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Archive for the tag “customer service”

A Brief GMail Jay Update

Poor old GMail Jay. Gets into all sorts of adventures, and can’t seem to get himself out. In our last update, received with much hilarity, we heard the tale of my multiple GMail doppelgangers. From real estate in Dubai to satellite dishes in Connecticut, to interstate movie rentals, he (and she) gets around.

Since we last spoke, GMail Jay has been busy indeed. He went shopping at Nordstrom’s in Honolulu and conveniently had the receipt emailed to himself so he wouldn’t lose it. He has also, frustratingly, restarted his real estate career in Dubai.

gmail-logoFascinatingly, GMail Jay also appears to be on the negotiating team for several CUPE Locals in Toronto, who it seems are gearing up for several important contract negotiations with the City Of Toronto. The team thoughtfully sent me a pile of confidential briefing notes, and didn’t respond to my explanatory notes explaining they had the wrong Jay. I jokingly sent them a note saying I would forward the briefing materials to The Toronto Star if they didn’t stop. They did. (I had long deleted the obviously confidential documents without reading them.)

Most recently, GMail Jay seems to have become involved in the music industry. He has been asked to provide thoughts on an album cover for an emerging artist. “Behoward” sent the cover along with a note that he didn’t like the font. It was a good observation. I look forward to seeing the finished product.

I know two other people who have GMail problems similar to mine. However, where they each have one person mistakenly using their address, for some reason I am blessed with 20 or more. Long ago, when an old friend tracked me down on Facebook, she said, “do you know there are 173 Jay Lawrences listed”? I hadn’t known my name was so common. Now I do know indeed.

Which brings me to my point:  If your business uses email marketing, or even if it uses email to communicate with existing customers, have you looked at your systems to make sure people can get out just as easily as they got in?

If not, you are creating the potential for a negative impression every time someone mistakenly gets signed up.

What Can We Learn: Part 2 – The Adventures of Gmail Jay

I have a Gmail account. I don’t use it that much, just usually to sign into some Google services. I’ve had it since the Gmail beta ages ago, when you needed an invite from a user to get in. It’s a simple address, “jaylawrence”.

gmail-logoUnfortunately, there are several people around the globe who, on a regular basis, enter my email address as their own. My email address has had some fascinating and entertaining adventures. Gmail Jay has been a real estate agent in Dubai, been a member of a multi-level cosmetics marketing scheme in England, been offered a job interview in London (can you be here this afternoon at 3?), once stayed at a YMCA residence in Sydney, Australia, and regularly orders pizza in Queensland, Australia.

Those, however, are just the international adventures! Back in North America, Gmail Jay once rented a movie from a Redbox at a Walgreens in Wisconsin, and then inexplicably returned it in Illinois. She apparently owns a Toyota, and regularly has service done at the Toyota dealership in Hanover, PA. She loves to shop at a particular Williams-Sonoma in Florida, and received preferred customer emails from the store manager. She uses Progressive for her insurance needs. He once had Dish Network installed in Connecticut. Poor Gmail Jay also once applied for a job at Taco Bell, and was turned down.

Email-buttonYou may have noticed alternating “he” and “she” pronouns above. That’s accurate, as the users of my address usually provide their own names when filling out forms. Gmail Jay has been male and female.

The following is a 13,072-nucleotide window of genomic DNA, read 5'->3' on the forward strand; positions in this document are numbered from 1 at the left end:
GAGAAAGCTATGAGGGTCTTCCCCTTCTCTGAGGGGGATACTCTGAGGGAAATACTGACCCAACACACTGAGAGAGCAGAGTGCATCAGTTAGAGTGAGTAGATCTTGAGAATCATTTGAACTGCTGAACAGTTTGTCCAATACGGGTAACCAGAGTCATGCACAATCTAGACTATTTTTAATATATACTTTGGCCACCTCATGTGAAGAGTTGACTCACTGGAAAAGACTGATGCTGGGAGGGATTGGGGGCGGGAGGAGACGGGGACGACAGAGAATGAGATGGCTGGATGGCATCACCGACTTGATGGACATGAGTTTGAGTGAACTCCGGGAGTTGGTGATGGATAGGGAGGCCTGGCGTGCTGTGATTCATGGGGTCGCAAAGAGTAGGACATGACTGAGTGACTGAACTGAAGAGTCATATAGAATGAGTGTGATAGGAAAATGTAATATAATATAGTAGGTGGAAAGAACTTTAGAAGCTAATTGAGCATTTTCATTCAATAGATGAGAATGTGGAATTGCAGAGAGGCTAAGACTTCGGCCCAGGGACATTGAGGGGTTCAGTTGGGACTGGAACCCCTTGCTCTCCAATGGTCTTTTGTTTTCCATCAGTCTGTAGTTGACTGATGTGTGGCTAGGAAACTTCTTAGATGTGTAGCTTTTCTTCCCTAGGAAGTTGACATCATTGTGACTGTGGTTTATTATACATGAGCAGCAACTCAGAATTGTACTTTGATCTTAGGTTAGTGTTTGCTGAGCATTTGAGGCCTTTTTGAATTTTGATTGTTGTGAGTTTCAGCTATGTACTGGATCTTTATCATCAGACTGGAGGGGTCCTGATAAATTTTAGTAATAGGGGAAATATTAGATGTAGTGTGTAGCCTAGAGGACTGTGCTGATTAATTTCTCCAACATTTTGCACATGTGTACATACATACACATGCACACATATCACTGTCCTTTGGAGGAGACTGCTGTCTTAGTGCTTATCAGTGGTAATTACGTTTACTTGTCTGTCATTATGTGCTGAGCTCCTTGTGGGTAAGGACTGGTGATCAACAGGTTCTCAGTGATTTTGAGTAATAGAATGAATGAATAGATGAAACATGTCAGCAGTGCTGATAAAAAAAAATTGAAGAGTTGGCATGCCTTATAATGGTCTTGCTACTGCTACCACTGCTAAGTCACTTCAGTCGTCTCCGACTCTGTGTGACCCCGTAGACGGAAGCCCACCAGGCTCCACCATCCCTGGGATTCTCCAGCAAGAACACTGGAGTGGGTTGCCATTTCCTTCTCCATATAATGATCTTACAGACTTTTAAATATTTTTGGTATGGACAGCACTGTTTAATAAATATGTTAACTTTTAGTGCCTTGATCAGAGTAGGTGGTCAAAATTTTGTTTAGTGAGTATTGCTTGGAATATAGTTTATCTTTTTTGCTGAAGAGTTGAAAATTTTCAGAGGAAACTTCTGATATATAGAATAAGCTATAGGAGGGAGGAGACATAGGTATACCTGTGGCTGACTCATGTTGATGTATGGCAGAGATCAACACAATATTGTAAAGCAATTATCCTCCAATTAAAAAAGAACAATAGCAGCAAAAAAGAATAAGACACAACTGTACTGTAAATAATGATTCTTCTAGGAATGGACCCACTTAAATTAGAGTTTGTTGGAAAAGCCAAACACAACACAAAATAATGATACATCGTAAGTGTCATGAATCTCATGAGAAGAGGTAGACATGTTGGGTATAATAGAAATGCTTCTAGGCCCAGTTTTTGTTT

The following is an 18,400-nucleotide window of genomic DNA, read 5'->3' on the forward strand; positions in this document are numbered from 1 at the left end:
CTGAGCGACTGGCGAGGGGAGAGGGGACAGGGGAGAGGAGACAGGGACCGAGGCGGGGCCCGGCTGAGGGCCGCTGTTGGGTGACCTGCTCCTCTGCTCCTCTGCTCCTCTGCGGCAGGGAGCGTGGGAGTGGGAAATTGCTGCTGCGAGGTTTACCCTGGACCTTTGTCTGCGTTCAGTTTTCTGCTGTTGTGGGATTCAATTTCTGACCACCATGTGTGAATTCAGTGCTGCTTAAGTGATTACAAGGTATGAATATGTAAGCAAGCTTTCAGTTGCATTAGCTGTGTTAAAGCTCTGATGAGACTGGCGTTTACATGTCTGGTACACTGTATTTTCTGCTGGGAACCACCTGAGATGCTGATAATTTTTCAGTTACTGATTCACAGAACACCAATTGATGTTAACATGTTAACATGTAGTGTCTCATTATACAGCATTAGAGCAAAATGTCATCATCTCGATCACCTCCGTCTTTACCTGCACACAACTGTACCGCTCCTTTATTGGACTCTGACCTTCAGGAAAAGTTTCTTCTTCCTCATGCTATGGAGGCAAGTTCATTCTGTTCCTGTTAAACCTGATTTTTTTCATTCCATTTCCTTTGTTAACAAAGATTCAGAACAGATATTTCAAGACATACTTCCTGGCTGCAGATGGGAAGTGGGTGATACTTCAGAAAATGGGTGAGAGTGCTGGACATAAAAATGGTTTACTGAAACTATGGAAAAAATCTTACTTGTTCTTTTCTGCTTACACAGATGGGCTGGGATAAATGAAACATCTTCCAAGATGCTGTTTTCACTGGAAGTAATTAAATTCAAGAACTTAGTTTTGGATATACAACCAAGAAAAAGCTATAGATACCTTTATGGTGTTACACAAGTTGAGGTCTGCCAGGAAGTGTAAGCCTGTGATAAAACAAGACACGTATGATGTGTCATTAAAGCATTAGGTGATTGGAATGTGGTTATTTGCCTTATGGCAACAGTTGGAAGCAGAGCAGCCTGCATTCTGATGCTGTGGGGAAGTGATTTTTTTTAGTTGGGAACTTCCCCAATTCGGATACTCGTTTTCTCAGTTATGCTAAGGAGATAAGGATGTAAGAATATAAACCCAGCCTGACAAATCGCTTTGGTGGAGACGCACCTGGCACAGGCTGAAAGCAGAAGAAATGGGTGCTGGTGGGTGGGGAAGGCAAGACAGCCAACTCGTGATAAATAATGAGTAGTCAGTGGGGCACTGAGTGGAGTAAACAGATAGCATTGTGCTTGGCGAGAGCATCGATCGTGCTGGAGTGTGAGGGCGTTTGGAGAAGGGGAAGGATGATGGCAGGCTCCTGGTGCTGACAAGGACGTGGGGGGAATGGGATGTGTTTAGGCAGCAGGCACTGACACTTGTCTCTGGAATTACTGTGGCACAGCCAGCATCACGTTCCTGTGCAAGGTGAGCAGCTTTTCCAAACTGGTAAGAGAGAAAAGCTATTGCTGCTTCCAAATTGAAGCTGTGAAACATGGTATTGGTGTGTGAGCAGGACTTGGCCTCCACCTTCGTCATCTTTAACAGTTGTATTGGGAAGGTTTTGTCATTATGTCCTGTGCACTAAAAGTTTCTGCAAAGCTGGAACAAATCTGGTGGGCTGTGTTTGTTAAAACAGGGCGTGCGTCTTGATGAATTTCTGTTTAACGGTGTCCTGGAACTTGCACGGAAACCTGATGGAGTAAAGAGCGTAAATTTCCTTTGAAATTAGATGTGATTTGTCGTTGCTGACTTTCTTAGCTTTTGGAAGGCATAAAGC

Gmail Jay has also joined countless social networks, and regularly gets password reset requests from Gmail, when the brilliant folks who keep using my address realize they do not have the password for it. One managed to successfully do a password reset on me once, requiring some quick action to save the account.

An entertaining story, but here’s the dark side: almost none of the mistakes above were fixable on email. Very few of the emails that arrived had valid reply-to addresses. Almost none had valid unsubscribe links. Emails to the customer service departments of the above organizations were routinely ignored. I still regularly get real estate listings from Dubai from “other” real estate agents, possibly even real agents and not mistaken ones like myself.

The Dubai Government was the worst offender. All emails asking to be removed from the national registry of realtors were completely ignored. A close second was Hanover Toyota, which I had to repeatedly telephone to be removed from the service database, since all emails to that dealership and to Toyota head office were ignored. Williams-Sonoma, the YMCA, and the pizza places all ignored my responses.

The Progressive Insurance account was the most disturbing. I had all the policyholder’s personal information from name and address to bank account and social security number. If I had notions of malice, I could have sold the info, or used it myself. As it happened, Progressive opened a fraud investigation to discover how such a large privacy breach could have taken place. Again, there was no unsubscribe or reply function. Fixing this required two telephone calls to Progressive HQ.

One last anecdote before our lessons. When Dish Network emailed to confirm my installation appointment, they did not respond to my notes that they had the wrong person. I checked the information and discovered the proper contact information. I called the guy in Connecticut, and let him know that the crew would be there Saturday morning. An easy fix!

What could we possibly learn from these foibles? A few things:

  • When people sign up for an account on your site, require confirmation
  • Make it easy for those confirmations to be denied in case of mistakes
  • Never send personal information to an unconfirmed email address
  • If you send email as part of your permission-based marketing, make it easy to alter the subscription
  • Have a valid reply-to address
  • Understand that permission-based marketing requires permission – if someone wants to revoke it, let them